Rosemary Sinclair: Ah, a couple of examples that I can think of. And when I say we do our work quietly, our work consists of three main buckets. The first is making sure that .au operates securely, reliably and stably. So that when people are trying to use the system, it's always there to meet their needs. We have the numbers are quite amazing, but something like 60,000 inquiries to .au websites or emails every minute. It's really a very high level of activity on our on our system. So we're really concerned about security and stability, number one.

The second thing we worry about all the time is compliance with our rules and fair and proportionate administration of the licensing framework. So that's where people can make inquiries of us. They can also go to their registrar, the people who sold them the domain name in the first place. We do a lot of work with our registrars to make sure that they are absolutely up to date with our licensing framework, our rules and our approaches to checking, for example, that someone has a connection to Australia and therefore can get a .au.

And then globally we take part in all the conversations about how the domain name system is run and how it works together, how it's interoperable across all the different types of domains. So someone sitting here in Australia with a .au domain name can get to a website in France, or can get to a website in the UK, in the blink of an eye, is really our preference in terms of speed, getting there without any glitches or bumps. But as well as all of that, we want to make sure that people get to the right website. The website they really want, and not a fake or deceptive website. And similarly, we don't want Australian websites being used by criminals or fraudsters to misdirect consumers. So there's a whole body of work, called domain name system abuse, and we're on the front foot in terms of trying to prevent that sort of abuse. We've got one of the very lowest levels in the world of domain name abuse. And so we work with law enforcement agencies and government agencies to protect Australian consumers from bad behaviour and bad actors.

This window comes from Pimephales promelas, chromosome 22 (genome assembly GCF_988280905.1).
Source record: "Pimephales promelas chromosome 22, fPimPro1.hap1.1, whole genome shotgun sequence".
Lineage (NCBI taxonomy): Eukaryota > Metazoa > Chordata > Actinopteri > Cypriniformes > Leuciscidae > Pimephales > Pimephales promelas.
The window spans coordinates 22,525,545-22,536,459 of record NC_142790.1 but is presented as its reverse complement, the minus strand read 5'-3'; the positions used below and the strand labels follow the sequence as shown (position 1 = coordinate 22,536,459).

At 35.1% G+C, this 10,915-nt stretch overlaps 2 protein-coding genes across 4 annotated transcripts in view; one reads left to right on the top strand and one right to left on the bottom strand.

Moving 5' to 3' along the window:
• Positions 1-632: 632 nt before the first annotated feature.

Jenn Donovan: Mmm, okay. I think that's really interesting. That is four very big pillars to sort of be covering for sure. That was a really interesting point you brought up about security. Is there anything a small business owner could be doing to keep their domains that they're paying for every year more secure or at a good security level? 

Rosemary Sinclair: Yeah, there are. And I, I think of them as four sectors and this is not rocket science. For all the important security nerds that are out there Jenn, keeping us all safe, at the Australian Cyber Security Centre and the Australian Signals Directorate, and in other places, those folks are working really hard.  Down at the individual level and this applies to auDA as a small business, so it applies to everybody else. There are four things you can do.

You can make sure that people are using and being really careful of passwords. The latest development there is to use a passphrase, so some little sentence that is meaningful to you that will be harder to crack for anybody else.
And when people say you need to have a, you know, a 20 character password, ordinary people like me go, I'll never remember 20 characters. But if my 20 characters are ‘the ocean is blue#’, then I can remember that. But at 20 characters, it's much harder for someone else to figure it out. So that's what we mean by passphrases. So that's number one. 

Second thing is to find some training or materials for people to read, and train your people. So at auDA we do a monthly two and a half minute, to two and a half minute sessions. It's not very long, not very time consuming, but it really gets the message across to all of us, including me, about how terrible it would be if someone hacked into our website and caused damage to our reputation or our customers. Or if we inadvertently gave away information by responding to what might look like legitimate requests from the CEO to transfer money to pay this bill urgently. Anything like that, just pause and think really, would that be going on? So training people, people is the next one.